This third floor was his hideaway, and it was full of items and secrets that he had brought back from all over the world. Some of these secrets were in small or large boxes placed in cabinets around him. Some of those secrets were locked away in his head and in his heart.
There were many things that he had done in his sailing life that his wife’s tender aspects would not understand, and so they were left unspoken between the two people who lived in this fine, tidy, house. It was not as grand as India’s, but it was well furnished, and Sam would have felt quite at home there.
“I have a letter here from the owner of this ship, who gives you high marks on your interest in learning the sailing life. I have been told to teach you all that I can in regard to this dangerous and lonely life. I will do that if I cannot talk you out of this venture.
It seems that you have some means, and that you are the brother of the renowned if not famous Lawrence Smith.”
“Yes sir, that is all true.”
“Why on God’s earth would you want to go to sea then, son?”
“I have always wanted it sir.”
“Is there anything that I can say or do to, to change your mind?”
“I don’t think so sir.”
“All right then young man, I will put you up in the main mast, staring today, and see what you’re made of. Most of the men on this ship are good sailors and good men. But we have a few who were bound for prison, and ended up here instead. Keep an eye on your belongings and on your back. Make a good friend, if possible, as soon as you can, that will help.
You have a good reputation from what this letter says, so I am you a chance. Don’t disappoint me, I hate disappointment.”
“Yes sir, I will do my best, sir.”
“Go then, and keep your secrets close. When these men find out who you are, it might mean trouble due to your wealth and privilege.”
“I am just a common farmer sir, my brother is the one who is rich and famous. I’m just trying to become a sailor, sir.”
“Get started then, clear out of here and go to work.”
With that said, the captain dismissed him and he left the captain’s office and headed back up to the main deck.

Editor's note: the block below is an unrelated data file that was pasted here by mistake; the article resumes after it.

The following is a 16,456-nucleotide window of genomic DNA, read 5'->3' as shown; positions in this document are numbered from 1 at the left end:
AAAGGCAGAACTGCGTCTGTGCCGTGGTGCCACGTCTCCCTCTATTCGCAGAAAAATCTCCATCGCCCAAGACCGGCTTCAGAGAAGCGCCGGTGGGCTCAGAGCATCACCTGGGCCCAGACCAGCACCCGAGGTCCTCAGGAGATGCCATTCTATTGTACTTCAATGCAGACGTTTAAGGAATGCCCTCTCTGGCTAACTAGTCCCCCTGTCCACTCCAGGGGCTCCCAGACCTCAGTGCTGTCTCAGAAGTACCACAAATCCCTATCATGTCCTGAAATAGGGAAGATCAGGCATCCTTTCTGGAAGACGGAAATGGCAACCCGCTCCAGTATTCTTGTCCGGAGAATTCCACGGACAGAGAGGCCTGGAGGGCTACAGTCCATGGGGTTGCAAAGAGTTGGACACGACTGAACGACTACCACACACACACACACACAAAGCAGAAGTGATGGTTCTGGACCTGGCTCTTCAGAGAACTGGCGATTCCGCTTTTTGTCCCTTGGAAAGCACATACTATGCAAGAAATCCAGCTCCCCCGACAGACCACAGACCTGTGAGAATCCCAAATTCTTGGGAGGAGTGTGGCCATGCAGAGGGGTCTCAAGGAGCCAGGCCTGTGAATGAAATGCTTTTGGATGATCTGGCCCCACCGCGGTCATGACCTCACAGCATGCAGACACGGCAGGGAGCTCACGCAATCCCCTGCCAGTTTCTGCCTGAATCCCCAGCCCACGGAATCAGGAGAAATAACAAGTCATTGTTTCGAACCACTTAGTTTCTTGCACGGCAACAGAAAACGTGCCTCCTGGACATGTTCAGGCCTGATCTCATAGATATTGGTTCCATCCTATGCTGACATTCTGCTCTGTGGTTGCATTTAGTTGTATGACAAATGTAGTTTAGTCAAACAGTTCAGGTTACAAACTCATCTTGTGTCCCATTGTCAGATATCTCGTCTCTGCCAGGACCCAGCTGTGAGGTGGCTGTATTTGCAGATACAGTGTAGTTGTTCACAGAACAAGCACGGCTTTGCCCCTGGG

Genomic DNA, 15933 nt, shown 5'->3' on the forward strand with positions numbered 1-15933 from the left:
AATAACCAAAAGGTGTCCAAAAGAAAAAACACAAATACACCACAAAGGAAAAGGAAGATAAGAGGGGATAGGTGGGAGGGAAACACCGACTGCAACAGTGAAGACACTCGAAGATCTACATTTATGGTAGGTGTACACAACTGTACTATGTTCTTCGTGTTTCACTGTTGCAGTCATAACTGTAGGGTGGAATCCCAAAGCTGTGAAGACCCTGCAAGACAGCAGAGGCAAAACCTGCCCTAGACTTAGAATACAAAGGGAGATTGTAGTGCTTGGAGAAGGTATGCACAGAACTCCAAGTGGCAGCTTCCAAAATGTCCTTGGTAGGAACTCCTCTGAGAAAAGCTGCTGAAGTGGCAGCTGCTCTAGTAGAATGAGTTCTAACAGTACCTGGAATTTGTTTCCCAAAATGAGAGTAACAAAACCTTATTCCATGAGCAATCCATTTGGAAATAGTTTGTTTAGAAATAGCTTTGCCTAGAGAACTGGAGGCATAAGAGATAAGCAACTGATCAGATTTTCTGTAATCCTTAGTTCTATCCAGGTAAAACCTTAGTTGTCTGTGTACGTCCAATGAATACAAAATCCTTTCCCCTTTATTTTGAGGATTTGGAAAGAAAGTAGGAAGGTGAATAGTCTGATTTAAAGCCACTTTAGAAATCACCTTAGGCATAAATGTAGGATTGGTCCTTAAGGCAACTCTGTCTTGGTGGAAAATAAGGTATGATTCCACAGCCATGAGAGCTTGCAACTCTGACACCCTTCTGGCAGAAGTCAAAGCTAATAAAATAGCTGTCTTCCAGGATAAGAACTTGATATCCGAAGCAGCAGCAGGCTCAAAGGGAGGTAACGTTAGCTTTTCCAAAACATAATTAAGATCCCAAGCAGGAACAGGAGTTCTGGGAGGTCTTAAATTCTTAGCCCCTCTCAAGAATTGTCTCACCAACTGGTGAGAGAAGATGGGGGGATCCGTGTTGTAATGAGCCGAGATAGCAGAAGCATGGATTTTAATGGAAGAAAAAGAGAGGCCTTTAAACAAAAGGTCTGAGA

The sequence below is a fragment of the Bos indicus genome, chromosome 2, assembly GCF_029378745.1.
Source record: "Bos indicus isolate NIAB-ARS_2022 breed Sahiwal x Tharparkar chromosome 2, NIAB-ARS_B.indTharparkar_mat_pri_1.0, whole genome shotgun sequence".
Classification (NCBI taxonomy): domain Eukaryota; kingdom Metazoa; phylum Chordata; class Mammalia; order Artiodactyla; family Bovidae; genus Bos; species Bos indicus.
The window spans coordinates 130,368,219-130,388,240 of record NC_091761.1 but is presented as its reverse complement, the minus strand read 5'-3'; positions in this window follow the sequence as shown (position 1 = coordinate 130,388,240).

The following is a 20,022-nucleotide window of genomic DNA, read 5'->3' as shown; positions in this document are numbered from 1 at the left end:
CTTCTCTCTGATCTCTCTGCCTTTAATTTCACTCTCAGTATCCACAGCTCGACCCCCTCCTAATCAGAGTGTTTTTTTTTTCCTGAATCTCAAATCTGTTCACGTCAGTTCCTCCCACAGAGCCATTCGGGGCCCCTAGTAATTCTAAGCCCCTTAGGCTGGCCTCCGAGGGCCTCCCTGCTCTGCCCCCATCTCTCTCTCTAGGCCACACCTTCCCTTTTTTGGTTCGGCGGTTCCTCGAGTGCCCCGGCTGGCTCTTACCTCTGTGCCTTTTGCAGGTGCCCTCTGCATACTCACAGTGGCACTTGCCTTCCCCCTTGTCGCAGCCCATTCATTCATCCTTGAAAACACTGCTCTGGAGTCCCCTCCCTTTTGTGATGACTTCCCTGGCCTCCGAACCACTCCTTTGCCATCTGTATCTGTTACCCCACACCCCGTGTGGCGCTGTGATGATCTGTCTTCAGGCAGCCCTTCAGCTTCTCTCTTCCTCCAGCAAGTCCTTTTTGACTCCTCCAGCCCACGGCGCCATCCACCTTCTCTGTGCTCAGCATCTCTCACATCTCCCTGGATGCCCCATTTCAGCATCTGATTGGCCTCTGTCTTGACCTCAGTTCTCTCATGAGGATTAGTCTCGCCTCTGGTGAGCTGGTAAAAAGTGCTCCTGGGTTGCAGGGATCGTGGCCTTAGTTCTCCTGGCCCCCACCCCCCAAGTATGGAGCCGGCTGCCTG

As Sam left the captains quarters, he saw four narrow doors on each side of the companionway. These were the rooms of the of the captain, the Master, the first mate, the purser, the second mates room, and the map room. There were two more rooms for extra passengers. Sam passed all of them in a few steps as he came up on deck again.
“Take your belongings into the forecastle, stow them away, and get back up here. We leave with the tide in a couple of hours,” the first mate said sternly, as Sam reached the main deck again.
Sam went below through the hatch in the main deck and walked, slightly bent over, to the front of the ship where it was dark and crowded. He found a small, dry space for his belongings and where he might be able to sleep. It would not be comfortable, but Sam was used to discomfort. His life in London had only been an interlude between hardships. First his difficult life at Oak Junction, and no, his crowded and uncomfortable life at sea.
Sam was back on the deck in just a minute, when he was told to climb up into the sails with the rest of the men in the main mast. He climbed without hesitation and was soon as far up as was needed to release the topgallant sail.
The first mate was surprised by Sam’s skill and quickness when he climbed the rigging, to say the least. He had no idea of what sam was capable of or where if ever, he had sailed before.The captain had just told him to ‘send the man up into the main mast, and see what he has in him.”
Sam wad at ease in the wind around him and the other men. There was a mat far behind him, and a mast far out in front of him. The foremast was where the older men worked. The sails were smaller there, and the work was a little easier, but there is no easy work on a sailing vessel. Behind him was the mizzenmast. It was covered in four spars and four sails that had been reefed and tied off. All the sails on the ship were set in the same manner.
Sam could see India and Zachary still standing on the landing at the second floor doorway, which led back into the office of Clark and Cook. They were waving to Sam, and he waved back at them, hoping that they might see him, high up, in all of the rigging. Sam could see all of the buildings around him now on the waterfront that he had seen from the ships that he had loaded, unloaded, and climbed upon.
As he stood on the walking ropes, Sam could feel the wind picking up, and swirling all around him, and then stop. It was that time of year when you could be freezing one moment and then quickly be removing your jacket, the next.
He could see the choppy, murky green river under him and the reflection of the sky and all of her clouds broken into a thousand pieces upon it, as it was reflected back to him. He saw the surface of the water moving in all directions at once, and thought that it was the most complicated and most beautiful puzzle on earth.
He had been rowed across the river a few times when he worked at Clark and Cook, but he had never sailed on it. He was in awe of all the beautiful buildings that lined the shore on both sides of him, but he knew that he would not miss the city. He would miss India and Zachary, but most of London was still unknown to him and a mystery.